Orders of the Day — Local Government Finance (Supplementary Credit Approvals) Bill

Part of the debate – in the House of Commons at 4:33 pm on 17th June 1997.

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Photo of Mike Hall Mike Hall Labour, Weaver Vale 4:33 pm, 17th June 1997

My hon. Friend rightly reminds me that I am talking about the previous Government. In 1992, they promised to increase the resources available to housing associations, yet between 1992 and when they left office on 1 May, they cut the allocation to the Housing Corporation by £1.3 billion. It is no wonder that there is a crisis in housing.

On Saturday, my constituent Mr. Moss came to see me. He had to apologise for not having got his arguments together, because his wife had died two days before. His housing association had put up his rent by £9, from £35 to £44 a week—a 25 per cent. increase. He wanted to know what I as a Member of Parliament could do to help. I had to refer him to a fair rent tribunal, and tell him that he would have to appeal quickly if anything was to be done. That emphasises the point made by my hon. Friend the Member for Bolton, South-East (Dr. Iddon). The housing benefit bill has escalated from £3 billion to £13 billion. That is another reason why we need to tackle the crisis.

Part of Halton borough council was in my previous constituency of Warrington, South, and has come with me into Weaver Vale. There are 2,500 families on its waiting list. The situation in the Runcorn part of my constituency is peculiar because it is predominantly a new town development. My second and third generation constituents there find it almost impossible to get family accommodation. My constituents in Runcorn confront daily the problem of overcrowding. Demand for social and rented housing is high. Housing in Runcorn new town suffers from poor design, construction and layout. Again, the local authority faces escalating waiting lists, and the housing associations have to deal with severe problems.

Two hundred houses in Halton lack basic amenities—they are private houses—and 800 dwellings are unfit for habitation. If the local authority wanted to upgrade and modernise its 8,000 dwellings, it would need to spend £36 million on repairs alone. With the notional allocation of housing capital receipts, £12.4 million is available to it.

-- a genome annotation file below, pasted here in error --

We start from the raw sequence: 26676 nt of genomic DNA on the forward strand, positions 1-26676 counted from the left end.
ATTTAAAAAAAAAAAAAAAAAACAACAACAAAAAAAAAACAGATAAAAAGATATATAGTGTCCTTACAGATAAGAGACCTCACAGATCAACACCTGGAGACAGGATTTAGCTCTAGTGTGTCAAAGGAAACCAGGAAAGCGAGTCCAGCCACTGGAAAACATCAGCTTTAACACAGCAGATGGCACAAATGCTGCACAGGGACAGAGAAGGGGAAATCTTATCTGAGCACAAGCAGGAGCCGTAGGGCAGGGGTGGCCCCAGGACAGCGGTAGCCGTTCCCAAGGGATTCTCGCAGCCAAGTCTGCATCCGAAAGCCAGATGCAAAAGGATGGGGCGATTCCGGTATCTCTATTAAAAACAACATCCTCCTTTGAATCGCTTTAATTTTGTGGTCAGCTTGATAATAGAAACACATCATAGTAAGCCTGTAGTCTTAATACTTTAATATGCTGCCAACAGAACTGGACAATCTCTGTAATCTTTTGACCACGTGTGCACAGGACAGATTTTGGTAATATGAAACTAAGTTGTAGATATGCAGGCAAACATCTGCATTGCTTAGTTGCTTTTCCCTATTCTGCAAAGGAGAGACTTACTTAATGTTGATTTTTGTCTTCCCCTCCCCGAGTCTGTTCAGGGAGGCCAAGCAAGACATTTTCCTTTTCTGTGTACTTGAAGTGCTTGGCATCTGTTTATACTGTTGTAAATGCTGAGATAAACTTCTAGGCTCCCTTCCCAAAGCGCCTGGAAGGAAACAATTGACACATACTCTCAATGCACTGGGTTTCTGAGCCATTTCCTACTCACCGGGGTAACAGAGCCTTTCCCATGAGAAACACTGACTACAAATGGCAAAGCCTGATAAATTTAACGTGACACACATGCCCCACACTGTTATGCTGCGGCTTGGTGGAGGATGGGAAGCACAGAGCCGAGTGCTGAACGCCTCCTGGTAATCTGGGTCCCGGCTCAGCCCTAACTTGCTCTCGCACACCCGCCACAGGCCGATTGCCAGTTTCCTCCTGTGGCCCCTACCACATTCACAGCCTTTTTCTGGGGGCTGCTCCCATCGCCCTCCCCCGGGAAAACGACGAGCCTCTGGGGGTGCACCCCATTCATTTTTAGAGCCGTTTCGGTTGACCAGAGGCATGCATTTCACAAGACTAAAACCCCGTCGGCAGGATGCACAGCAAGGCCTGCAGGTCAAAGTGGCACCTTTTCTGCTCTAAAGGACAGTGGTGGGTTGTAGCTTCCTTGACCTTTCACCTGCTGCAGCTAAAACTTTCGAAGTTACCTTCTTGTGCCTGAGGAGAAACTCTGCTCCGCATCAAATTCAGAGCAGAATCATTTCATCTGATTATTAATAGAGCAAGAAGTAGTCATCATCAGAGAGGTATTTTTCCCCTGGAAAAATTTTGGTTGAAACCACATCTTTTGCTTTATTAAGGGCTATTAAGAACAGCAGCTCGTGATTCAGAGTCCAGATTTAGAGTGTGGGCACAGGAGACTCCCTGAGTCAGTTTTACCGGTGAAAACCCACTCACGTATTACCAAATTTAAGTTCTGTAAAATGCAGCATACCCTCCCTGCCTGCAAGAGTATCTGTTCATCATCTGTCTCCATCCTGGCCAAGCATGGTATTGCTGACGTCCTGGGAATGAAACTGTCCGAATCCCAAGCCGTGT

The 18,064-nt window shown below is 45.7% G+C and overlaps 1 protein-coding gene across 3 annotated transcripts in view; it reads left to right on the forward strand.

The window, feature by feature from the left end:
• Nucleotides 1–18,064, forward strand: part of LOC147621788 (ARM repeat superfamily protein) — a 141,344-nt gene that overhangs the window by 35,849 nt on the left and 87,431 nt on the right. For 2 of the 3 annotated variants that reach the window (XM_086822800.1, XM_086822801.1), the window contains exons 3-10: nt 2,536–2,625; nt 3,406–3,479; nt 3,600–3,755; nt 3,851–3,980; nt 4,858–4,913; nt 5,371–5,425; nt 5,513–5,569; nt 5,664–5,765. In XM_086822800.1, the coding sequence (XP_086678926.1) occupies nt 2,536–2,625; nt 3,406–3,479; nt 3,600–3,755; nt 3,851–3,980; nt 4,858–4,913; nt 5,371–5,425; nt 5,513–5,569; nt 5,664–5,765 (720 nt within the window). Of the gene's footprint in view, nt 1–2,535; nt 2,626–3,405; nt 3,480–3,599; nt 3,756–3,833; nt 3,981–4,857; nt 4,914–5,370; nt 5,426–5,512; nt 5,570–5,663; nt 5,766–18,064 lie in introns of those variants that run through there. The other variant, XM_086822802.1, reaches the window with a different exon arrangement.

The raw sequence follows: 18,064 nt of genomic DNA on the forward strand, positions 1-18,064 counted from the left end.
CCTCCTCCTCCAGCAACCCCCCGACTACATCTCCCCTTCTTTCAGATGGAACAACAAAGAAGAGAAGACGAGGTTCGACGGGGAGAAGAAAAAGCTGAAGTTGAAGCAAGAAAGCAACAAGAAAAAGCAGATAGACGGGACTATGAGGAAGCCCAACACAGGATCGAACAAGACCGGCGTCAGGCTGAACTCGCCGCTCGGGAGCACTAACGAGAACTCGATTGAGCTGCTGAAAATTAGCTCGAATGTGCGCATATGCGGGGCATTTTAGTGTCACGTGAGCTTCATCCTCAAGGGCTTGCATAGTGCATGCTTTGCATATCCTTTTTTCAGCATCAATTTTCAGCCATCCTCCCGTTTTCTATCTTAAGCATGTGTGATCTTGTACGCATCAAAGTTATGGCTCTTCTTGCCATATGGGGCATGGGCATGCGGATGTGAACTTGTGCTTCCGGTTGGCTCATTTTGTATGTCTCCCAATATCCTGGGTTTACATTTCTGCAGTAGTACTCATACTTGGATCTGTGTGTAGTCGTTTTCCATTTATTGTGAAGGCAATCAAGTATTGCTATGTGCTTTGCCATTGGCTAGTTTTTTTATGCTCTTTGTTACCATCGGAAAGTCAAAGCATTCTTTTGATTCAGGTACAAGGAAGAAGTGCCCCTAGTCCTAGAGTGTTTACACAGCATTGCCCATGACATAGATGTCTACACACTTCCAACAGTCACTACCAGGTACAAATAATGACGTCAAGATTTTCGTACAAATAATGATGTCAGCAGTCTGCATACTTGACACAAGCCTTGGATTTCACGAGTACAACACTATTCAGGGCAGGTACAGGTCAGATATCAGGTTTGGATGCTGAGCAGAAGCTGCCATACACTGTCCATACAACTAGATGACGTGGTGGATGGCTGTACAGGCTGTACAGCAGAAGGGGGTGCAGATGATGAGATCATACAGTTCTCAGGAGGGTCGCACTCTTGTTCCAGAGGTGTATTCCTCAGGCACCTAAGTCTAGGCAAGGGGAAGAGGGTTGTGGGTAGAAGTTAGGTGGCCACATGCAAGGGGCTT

The Bill is intended to allow supplementary credit approvals to go to authorities such as Halton borough council so that they can plan their future and deal with their current crisis, and that will be very helpful. Halton has already begun to plan. It would like, for instance, to complete what it calls its "affordable warmth" scheme to improve heating and insulation, and, under the Bill, it could apply that scheme to 1,300 houses. That would mean a major improvement in the quality of a number of my constituents' houses.

Three hundred houses in Halton were built before 1939. The council wants to complete its investment programme to renovate those houses and bring them up to modern standards. Only 90 of its dwellings are maisonettes, which, as hon. Members will know, are very unpopular with families. With the supplementary credit approval that may result from the Bill, my local authority will be able to convert those maisonettes into the modern houses for which there is such a demand. It will also be able to build 100 new houses for rent, which will improve care in the community. All that will be possible when the Bill reaches the statute book, as it is bound to do. It contrasts starkly with the £1.6 million that the last Government allocated to housing investment. I look forward to working with Halton borough council in the years to come, so that it can begin to deal with its housing crisis in partnership with the Government.